The big challenges:
- CPU over-subscription (and process over-subscription) (as a result possibly taking the disk bottleneck away, which takes away the limit on what the system can handle) – architecture and resource management (1-10 processors per node, use resource managers to ensure there is always some spare capacity on the
- ever increasing data sets – algorithms designed to work with large number of rows if that is what you are dealing with (row by row row processing is insane on millions of rows; if you can process a row per millisecond, 1M rows will take 17 minutes and a Billion rows some 12 days)
- a reluctance to change code – hardware is the new software (people seem much more prepared to change hardware than they are to change software, the very reverse from what it used to be; it was called software because it could be change easily). Why is there such a big reluctance to change code – that is where the real benefits typically are. Unlike the marketing message vendors are spouting, including Oracle.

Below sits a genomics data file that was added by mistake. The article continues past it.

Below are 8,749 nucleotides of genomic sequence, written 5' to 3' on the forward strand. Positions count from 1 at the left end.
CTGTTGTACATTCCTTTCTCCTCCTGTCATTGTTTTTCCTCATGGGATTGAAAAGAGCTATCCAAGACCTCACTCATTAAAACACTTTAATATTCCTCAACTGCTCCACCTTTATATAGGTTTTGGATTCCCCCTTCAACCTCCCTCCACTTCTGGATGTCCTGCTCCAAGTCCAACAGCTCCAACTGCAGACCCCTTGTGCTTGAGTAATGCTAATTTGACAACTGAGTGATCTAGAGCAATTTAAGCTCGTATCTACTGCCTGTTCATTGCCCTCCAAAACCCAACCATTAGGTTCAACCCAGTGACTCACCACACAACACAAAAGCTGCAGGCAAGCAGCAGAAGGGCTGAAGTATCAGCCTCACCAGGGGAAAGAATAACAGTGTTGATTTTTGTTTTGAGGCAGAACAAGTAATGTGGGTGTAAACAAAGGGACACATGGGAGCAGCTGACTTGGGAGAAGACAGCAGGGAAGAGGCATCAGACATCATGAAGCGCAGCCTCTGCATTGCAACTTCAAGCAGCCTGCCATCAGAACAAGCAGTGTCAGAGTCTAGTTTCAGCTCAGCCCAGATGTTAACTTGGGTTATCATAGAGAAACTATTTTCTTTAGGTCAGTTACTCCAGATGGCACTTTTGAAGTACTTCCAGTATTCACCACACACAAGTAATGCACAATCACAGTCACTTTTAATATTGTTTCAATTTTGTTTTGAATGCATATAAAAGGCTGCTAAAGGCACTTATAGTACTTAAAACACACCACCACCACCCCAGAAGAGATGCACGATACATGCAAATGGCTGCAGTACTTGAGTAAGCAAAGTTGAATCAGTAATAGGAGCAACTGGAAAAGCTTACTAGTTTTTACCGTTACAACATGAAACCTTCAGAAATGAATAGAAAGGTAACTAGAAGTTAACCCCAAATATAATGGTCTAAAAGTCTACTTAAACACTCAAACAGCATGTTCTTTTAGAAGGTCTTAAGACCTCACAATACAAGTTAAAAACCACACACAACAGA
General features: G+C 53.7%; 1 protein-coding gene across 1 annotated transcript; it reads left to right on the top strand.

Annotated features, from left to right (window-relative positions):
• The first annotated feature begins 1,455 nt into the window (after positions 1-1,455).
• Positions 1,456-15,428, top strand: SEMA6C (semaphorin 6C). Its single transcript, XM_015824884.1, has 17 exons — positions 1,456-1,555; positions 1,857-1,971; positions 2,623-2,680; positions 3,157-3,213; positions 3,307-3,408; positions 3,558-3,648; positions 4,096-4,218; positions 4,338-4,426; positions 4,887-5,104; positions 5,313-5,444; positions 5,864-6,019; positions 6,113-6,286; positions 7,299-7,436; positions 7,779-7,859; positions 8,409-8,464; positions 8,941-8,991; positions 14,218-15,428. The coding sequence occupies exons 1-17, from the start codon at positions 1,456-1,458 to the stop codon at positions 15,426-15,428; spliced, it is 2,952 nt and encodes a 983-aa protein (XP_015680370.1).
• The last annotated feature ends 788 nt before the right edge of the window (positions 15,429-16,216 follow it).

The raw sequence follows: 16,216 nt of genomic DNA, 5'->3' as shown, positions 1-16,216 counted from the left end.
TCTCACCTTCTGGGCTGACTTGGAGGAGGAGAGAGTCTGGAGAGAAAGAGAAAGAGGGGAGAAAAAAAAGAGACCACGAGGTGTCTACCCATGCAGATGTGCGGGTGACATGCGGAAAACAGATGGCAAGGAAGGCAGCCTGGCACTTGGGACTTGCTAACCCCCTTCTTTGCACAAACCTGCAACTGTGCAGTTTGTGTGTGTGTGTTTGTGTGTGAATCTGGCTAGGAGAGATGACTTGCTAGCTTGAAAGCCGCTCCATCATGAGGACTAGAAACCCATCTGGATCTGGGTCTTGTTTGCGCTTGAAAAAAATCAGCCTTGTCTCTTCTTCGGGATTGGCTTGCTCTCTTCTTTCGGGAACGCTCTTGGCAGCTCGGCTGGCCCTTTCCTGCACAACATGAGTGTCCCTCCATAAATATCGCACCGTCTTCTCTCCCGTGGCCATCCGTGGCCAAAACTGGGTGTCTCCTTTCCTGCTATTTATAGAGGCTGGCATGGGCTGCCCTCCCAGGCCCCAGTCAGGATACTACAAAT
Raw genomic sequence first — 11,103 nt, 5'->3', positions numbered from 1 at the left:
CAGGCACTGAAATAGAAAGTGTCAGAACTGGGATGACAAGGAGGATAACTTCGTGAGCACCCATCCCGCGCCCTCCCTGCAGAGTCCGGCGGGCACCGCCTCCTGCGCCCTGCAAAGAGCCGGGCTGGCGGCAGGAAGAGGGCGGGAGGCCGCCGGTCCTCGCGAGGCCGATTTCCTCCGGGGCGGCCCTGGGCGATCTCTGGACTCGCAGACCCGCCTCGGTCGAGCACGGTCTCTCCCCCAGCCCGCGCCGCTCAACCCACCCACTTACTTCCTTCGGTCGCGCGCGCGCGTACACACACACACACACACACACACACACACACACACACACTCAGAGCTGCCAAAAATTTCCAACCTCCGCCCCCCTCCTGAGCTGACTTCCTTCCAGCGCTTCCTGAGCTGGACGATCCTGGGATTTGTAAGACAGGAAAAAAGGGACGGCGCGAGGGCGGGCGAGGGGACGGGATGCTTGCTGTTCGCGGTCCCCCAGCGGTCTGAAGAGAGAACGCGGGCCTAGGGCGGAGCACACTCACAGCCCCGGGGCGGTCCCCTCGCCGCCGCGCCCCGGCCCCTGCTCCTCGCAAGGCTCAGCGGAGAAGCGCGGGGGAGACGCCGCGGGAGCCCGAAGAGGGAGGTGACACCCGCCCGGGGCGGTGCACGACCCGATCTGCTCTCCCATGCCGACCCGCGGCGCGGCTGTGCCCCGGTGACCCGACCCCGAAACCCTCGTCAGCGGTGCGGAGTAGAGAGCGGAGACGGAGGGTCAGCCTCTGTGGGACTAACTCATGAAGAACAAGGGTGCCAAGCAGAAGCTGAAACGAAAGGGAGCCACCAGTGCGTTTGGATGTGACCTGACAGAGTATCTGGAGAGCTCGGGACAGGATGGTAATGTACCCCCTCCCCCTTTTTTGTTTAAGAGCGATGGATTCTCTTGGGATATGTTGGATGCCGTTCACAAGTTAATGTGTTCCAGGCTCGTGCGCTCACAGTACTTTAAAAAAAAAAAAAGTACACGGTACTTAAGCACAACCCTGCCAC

Conclusion: big changes in industry. It is your decision to resist these changes or embrace them. In the latter case, accept the fact that accepting one change (faster CPUs, faster storage) will probably mean changes in other areas, such as the resource/workload management and the algoritms in your software. Be prepared to adopt the software (logic) to the changing circumstances in which the software is running.
Chris Date – Temporal Data and the Relational Model
<this deserves a separate article> I hope I will get round to it.
The SQL 2011 description of the temporal model is very limited. One would almost think the vendors have ulterior motives to come up with a proper standard – as they are deciding on a standard that seems flawed and incomplete in many ways.